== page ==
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dc.contributor.author Hokowhitu, Brendan en_US
dc.date.accessioned 2009-12-01T23:26:57Z en_US
dc.date.available 2009-12-01T23:26:57Z en_US
dc.date.issued 2004 en_US
dc.identifier.citation Hokowhitu, B. 2004. Tackling Maori Masculinity: A Colonial Genealogy of Savagery and Sport. The Contemporary Pacific 16 (2): 259-84. en_US
dc.identifier.issn 1043-898X en_US
dc.identifier.uri http://hdl.handle.net/10125/13806 en_US
dc.description.abstract The primary aim of this paper is to deconstruct one of the dominant discourses surrounding Mäori men—a discourse that was constructed to limit, homogenize, and reproduce an acceptable and imagined Mäori masculinity, and one that has also gained hegemonic consent from many täne. I use a genealogical approach to outline the historical underpinnings of the image of the Mäori man as naturally physical, and the mechanisms, including the confiscation of land and a racist state education system, that served to propound and perpetuate this construction. The contemporary portrayal of the natural Mäori sportsman has evolved from these historical roots in what has become a largely subconscious but no less insidious pattern of subjugation through positively framed sporting images. en_US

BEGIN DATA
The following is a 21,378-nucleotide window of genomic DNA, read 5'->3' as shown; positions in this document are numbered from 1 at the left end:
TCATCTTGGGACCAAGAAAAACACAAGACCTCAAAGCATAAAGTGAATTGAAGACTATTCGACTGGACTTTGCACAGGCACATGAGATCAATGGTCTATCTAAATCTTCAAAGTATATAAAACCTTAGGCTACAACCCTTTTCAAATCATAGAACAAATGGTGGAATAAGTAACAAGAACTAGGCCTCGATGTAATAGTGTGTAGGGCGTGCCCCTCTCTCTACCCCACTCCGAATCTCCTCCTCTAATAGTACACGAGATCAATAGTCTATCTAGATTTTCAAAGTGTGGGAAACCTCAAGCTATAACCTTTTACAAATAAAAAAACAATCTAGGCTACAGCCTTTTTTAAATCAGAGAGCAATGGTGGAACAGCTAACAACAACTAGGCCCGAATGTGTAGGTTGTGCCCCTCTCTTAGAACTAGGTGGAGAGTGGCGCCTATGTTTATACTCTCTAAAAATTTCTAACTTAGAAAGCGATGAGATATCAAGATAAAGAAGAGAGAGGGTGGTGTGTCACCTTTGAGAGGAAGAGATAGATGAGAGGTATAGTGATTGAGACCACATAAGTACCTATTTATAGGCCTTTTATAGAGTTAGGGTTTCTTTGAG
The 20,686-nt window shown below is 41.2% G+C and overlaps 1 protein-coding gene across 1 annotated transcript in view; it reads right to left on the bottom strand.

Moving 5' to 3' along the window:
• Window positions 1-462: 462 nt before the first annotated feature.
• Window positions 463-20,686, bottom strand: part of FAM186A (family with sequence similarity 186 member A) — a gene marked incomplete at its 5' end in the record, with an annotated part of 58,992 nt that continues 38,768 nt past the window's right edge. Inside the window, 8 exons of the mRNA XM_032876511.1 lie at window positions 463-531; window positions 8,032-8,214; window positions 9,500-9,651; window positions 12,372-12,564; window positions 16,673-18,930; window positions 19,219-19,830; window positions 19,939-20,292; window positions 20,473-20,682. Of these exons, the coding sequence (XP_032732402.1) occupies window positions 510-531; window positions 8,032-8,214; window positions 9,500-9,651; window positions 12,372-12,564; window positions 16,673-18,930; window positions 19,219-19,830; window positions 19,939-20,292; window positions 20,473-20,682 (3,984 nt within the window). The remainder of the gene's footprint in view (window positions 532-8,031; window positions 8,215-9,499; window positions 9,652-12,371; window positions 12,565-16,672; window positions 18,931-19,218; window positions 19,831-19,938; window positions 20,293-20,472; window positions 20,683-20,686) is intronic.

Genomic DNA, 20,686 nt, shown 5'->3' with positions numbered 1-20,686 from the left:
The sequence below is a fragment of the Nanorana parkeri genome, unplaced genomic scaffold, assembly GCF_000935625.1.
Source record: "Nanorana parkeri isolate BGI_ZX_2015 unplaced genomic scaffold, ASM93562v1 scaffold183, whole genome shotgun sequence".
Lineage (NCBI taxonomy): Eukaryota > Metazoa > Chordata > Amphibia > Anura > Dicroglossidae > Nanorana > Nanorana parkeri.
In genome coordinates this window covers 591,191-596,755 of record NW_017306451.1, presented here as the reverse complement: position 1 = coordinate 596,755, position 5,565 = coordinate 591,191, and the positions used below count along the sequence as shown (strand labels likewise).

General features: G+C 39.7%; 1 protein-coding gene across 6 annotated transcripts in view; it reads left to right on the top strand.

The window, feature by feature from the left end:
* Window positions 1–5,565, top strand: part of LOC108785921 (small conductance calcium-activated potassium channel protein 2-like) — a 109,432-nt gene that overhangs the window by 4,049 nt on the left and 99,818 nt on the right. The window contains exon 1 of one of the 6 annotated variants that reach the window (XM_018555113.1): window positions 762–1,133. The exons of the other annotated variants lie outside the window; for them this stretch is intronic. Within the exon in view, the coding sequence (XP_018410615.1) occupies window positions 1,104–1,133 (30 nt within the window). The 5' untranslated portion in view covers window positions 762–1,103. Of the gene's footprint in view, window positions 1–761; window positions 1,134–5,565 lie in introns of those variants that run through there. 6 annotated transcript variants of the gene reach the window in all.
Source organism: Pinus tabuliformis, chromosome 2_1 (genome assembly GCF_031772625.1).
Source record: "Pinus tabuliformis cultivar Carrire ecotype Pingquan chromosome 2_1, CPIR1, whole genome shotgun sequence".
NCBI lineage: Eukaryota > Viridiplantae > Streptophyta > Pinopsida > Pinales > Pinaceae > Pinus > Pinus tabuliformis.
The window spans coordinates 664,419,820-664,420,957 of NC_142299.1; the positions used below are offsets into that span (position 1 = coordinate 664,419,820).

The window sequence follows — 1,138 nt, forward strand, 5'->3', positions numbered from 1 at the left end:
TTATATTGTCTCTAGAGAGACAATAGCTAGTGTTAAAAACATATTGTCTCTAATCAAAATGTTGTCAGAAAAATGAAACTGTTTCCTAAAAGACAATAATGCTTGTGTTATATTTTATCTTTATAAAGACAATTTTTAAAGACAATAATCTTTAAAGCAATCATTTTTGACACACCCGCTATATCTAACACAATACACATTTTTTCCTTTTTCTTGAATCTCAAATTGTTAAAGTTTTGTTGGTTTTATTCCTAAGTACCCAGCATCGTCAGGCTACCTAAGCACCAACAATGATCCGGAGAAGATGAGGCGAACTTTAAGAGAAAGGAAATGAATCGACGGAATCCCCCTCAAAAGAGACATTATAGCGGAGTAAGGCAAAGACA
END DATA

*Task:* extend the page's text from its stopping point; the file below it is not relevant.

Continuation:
dc.language.iso en-US en_US
dc.publisher University of Hawai'i Press en_US
dc.publisher Center for Pacific Islands Studies en_US
dc.subject Maori en_US
dc.subject masculinity en_US
dc.subject sport en_US
dc.subject.lcsh Oceania -- Periodicals. en_US
dc.title Tackling Maori Masculinity: A Colonial Genealogy of Savagery and Sport en_US
dc.type Article en_US
dc.type.dcmi Text en_US

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